The Government does not, as Carreras is suggesting, intend to ban the sale of tobacco products in all public places. Again, this is “big tobacco” engaging in scare tactics. We have stated before, and the committee has made it clear, that there was never any intention to restrict the sale of tobacco in public places and the legislation will reflect that. Provisions are made in the bill for places where the sale of tobacco and relevant products is prohibited, but this does not include bars and community shops. Places where the sale of tobacco is restricted include facilities where healthcare services are provided, sports, athletic, or similar facilities, and educational and childcare facilities.

DANGERS OF TOBACCO

As noted by the WHO Framework Convention on Tobacco Control, scientific evidence has shown beyond a doubt that tobacco consumption and exposure to tobacco smoke cause death, disease, and disability. Furthermore, there is a time lag between the exposure to smoking and the other uses of tobacco products and the onset of tobacco-related diseases. Cigarettes and other products containing tobacco are highly addictive and the compound smoke they produce are carcinogenic and toxic. It is no surprise, therefore, that tobacco dependence is classified as a disorder in major international classifications of diseases.

STATISTICS TELL CLEAR STORY

Tobacco kills more than eight million people annually and is a leading cause of death and disability. More than seven million of those deaths are the result of direct tobacco use, while around 1.2 million are the result of non-smokers’ exposure to second-hand smoke. Tobacco is a major risk factor for stroke, the leading cause of death in Jamaica. Some 27 per cent of stroke victims in Jamaica are smokers, and tobacco is also responsible for over 20 per cent of stroke deaths in adults 30 years and older. Tobacco is responsible for up to 90 per cent of lung cancer cases, 11 per cent of all non-communicable diseases (NCDs), and six per cent of cardiovascular deaths in Jamaica. The Global Youth Tobacco Survey 2017 showed that 16 per cent of Jamaican students used tobacco products. The survey also showed that 66 per cent of students 13-15 years old reported that people smoked in their presence on one or more days.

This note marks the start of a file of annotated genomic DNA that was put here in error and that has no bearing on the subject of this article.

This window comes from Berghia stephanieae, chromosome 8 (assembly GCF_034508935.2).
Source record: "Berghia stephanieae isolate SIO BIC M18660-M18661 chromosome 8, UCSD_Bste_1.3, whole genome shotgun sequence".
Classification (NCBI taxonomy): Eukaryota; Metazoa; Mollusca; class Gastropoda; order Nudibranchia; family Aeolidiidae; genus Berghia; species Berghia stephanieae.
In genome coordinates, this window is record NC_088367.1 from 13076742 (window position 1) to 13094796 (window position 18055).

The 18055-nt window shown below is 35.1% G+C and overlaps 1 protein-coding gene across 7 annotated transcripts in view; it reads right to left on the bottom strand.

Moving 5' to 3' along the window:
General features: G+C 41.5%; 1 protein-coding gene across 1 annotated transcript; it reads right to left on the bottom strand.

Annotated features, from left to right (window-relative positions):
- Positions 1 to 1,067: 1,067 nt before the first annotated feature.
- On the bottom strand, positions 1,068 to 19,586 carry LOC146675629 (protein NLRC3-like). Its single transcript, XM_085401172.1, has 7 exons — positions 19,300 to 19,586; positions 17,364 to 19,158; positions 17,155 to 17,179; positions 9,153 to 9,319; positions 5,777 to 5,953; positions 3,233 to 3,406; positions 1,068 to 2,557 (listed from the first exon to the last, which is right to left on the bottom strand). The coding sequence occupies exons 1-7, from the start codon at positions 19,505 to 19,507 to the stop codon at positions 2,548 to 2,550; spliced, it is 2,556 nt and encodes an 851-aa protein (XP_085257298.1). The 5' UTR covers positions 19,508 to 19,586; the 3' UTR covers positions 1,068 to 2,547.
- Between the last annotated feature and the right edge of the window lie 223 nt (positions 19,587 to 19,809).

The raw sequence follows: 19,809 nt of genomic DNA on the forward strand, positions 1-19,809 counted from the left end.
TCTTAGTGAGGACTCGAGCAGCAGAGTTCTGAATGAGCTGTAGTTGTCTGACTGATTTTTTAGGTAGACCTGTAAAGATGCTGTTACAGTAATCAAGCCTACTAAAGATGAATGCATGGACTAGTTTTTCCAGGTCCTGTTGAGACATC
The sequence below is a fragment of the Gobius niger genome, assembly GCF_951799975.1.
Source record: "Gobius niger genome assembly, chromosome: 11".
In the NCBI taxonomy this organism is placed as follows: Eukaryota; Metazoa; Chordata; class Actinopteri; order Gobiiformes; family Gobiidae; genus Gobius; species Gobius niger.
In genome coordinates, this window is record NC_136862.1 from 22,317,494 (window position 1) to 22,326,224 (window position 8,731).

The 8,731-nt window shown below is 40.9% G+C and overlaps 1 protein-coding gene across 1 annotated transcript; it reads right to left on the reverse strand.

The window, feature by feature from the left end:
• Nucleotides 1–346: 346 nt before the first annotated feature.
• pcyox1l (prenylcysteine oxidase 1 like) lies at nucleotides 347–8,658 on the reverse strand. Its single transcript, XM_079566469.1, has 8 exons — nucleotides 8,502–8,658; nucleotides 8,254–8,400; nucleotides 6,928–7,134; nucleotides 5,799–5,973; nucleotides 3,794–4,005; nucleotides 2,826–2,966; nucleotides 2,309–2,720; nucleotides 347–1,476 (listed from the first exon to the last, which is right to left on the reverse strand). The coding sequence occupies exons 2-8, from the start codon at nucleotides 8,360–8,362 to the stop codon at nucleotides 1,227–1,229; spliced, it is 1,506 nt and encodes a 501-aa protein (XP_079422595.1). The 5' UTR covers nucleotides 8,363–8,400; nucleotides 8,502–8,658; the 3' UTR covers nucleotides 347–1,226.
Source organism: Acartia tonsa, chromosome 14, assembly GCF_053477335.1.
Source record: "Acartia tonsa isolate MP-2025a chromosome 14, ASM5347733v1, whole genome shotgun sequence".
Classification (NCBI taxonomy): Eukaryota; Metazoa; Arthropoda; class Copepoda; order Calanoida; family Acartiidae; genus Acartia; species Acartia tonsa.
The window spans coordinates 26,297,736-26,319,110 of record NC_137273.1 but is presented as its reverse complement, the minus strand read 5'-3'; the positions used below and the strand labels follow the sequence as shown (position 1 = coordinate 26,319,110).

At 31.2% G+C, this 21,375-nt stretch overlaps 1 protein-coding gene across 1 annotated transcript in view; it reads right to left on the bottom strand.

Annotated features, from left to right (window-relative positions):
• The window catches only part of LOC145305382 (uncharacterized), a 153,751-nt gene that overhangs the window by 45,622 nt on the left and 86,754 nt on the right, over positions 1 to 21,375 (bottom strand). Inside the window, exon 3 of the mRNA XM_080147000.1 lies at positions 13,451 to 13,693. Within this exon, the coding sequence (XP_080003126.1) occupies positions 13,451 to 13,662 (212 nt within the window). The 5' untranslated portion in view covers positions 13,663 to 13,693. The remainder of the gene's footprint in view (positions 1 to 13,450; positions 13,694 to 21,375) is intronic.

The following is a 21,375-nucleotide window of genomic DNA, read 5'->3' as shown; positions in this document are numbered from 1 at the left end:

ECONOMIC COSTS

The total economic cost of tobacco in the region of the Americas is 2.4 per cent of GDP, with 6.7 per cent of total health expenditures being related to smoking-attributable diseases. Related health expenditures can be estimated at J$8.2 billion (US$64 million). The benefits of scaling up selected tobacco control interventions, as shown by the Jamaica Investment Case for Prevention and Control of NCDs (2017), significantly outweigh the costs. For every dollar invested in NCD prevention, Jamaica can expect a minimum of J$5.30 in return. Of all the interventions regarding NCDs, those related to tobacco control secure the highest return on investments.

Let us be clear: while smoking remains a personal choice allowed under Jamaican law, it is one of the most dangerous life-threatening and debilitating practices to both the direct user as well as to those indirectly exposed. This is indisputable. The bill provides a balanced way of dealing with tobacco, weighing the costs and benefits of cigarette smoking to the public. We cannot as a country and as a government focus solely on the impact on the tobacco industry’s revenues. We have a responsibility to protect Jamaicans from the harmful and deadly effects of tobacco and the bill sets out to achieve this essential duty.